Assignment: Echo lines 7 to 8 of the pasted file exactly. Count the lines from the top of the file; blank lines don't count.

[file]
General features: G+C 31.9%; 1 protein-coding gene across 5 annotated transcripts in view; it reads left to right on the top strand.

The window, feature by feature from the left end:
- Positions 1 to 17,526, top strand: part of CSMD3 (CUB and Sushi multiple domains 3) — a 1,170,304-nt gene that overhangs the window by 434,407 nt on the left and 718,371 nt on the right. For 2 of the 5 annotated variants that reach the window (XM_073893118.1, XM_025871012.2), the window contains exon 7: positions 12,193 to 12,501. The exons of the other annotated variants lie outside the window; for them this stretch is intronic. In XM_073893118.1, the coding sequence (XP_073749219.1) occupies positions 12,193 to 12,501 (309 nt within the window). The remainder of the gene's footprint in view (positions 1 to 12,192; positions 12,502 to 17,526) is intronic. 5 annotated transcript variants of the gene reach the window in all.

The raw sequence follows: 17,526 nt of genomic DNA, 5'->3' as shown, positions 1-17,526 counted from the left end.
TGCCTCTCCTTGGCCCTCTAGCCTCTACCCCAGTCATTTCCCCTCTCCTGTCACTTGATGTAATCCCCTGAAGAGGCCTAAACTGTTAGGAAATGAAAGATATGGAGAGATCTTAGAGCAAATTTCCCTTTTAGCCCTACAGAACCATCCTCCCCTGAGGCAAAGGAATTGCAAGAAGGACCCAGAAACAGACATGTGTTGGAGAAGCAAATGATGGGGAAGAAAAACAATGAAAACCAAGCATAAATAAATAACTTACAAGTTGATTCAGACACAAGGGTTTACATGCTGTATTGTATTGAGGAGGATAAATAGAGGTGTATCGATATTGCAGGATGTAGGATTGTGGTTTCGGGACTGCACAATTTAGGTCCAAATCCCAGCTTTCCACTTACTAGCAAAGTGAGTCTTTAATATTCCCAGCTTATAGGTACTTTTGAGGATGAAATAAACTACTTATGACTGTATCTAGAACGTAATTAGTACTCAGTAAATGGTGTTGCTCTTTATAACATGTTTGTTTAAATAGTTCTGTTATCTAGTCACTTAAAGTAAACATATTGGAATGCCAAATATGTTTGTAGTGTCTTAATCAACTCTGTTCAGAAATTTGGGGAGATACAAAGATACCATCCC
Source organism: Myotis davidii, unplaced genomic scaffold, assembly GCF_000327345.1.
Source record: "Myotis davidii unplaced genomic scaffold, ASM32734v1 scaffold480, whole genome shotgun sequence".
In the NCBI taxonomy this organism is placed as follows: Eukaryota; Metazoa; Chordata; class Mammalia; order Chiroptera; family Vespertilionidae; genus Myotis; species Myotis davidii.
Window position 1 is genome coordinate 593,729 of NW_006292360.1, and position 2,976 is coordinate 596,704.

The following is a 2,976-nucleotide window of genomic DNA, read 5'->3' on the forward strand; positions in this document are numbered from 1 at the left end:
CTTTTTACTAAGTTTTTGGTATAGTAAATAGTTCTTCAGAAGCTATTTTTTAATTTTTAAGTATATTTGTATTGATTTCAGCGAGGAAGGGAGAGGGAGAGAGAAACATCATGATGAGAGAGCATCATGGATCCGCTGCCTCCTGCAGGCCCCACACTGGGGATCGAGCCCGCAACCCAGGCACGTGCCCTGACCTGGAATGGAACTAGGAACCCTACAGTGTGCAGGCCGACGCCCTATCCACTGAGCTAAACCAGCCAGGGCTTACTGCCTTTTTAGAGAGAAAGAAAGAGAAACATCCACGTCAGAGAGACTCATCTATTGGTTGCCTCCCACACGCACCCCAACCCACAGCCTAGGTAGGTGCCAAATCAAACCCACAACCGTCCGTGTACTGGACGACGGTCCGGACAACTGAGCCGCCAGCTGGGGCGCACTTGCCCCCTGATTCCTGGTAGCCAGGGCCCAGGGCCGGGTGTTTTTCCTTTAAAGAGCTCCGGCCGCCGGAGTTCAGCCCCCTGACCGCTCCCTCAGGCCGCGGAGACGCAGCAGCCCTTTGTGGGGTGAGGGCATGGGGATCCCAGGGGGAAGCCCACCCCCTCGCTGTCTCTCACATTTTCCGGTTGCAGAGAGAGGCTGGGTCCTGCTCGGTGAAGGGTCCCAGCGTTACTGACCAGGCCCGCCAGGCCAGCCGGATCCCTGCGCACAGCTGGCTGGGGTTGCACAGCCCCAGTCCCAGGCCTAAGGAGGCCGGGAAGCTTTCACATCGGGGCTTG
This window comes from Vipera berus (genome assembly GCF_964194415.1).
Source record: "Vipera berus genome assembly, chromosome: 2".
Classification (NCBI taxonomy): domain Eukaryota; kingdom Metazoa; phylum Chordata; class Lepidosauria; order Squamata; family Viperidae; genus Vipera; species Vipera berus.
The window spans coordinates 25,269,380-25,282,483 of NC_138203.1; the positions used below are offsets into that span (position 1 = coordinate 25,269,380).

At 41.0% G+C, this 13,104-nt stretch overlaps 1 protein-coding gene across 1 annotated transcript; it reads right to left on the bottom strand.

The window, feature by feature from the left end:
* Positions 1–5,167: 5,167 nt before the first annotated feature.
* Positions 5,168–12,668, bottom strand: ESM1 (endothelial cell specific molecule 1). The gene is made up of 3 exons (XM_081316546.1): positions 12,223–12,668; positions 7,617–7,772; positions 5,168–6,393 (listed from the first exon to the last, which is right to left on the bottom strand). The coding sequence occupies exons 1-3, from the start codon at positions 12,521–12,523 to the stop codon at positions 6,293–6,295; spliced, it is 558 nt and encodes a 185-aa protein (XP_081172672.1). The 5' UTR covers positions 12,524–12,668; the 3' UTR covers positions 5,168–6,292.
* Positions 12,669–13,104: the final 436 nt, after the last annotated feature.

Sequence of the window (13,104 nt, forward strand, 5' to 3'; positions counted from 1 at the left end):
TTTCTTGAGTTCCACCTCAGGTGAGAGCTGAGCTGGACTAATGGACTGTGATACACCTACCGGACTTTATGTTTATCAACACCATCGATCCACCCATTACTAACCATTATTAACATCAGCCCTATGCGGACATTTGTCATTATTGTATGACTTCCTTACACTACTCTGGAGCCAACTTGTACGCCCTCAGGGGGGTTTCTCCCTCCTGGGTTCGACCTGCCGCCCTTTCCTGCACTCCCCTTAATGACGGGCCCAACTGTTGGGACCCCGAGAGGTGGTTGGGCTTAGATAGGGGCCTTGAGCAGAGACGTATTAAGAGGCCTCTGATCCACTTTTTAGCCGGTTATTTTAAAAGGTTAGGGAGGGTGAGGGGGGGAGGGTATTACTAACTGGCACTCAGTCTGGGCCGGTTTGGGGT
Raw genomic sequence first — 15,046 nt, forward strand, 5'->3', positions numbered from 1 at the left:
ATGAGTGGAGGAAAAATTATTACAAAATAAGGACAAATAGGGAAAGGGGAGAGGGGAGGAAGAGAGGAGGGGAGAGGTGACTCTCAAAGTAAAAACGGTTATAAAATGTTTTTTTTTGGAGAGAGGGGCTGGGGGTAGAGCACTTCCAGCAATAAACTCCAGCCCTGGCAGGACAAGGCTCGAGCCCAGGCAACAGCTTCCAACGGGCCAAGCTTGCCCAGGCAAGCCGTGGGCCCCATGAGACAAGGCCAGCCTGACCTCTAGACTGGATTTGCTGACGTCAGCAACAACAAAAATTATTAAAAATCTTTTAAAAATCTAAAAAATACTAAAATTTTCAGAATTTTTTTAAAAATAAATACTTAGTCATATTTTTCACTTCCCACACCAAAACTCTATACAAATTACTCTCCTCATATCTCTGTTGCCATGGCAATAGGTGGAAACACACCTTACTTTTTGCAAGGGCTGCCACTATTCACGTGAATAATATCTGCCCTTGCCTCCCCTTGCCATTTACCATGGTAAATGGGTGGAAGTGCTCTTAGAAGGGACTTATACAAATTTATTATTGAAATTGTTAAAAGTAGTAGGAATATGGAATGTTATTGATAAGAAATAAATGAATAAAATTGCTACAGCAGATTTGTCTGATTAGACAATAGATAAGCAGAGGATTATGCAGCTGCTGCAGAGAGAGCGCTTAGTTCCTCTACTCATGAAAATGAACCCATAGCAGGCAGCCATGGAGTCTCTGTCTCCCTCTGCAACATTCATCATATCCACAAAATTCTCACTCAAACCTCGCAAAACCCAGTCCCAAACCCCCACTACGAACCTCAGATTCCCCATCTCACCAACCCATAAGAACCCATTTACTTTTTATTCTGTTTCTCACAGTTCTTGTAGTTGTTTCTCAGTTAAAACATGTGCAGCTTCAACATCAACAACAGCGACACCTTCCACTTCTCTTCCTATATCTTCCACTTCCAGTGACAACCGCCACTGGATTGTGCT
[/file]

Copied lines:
Source record: "Myotis davidii unplaced genomic scaffold, ASM32734v1 scaffold480, whole genome shotgun sequence".
In the NCBI taxonomy this organism is placed as follows: Eukaryota; Metazoa; Chordata; class Mammalia; order Chiroptera; family Vespertilionidae; genus Myotis; species Myotis davidii.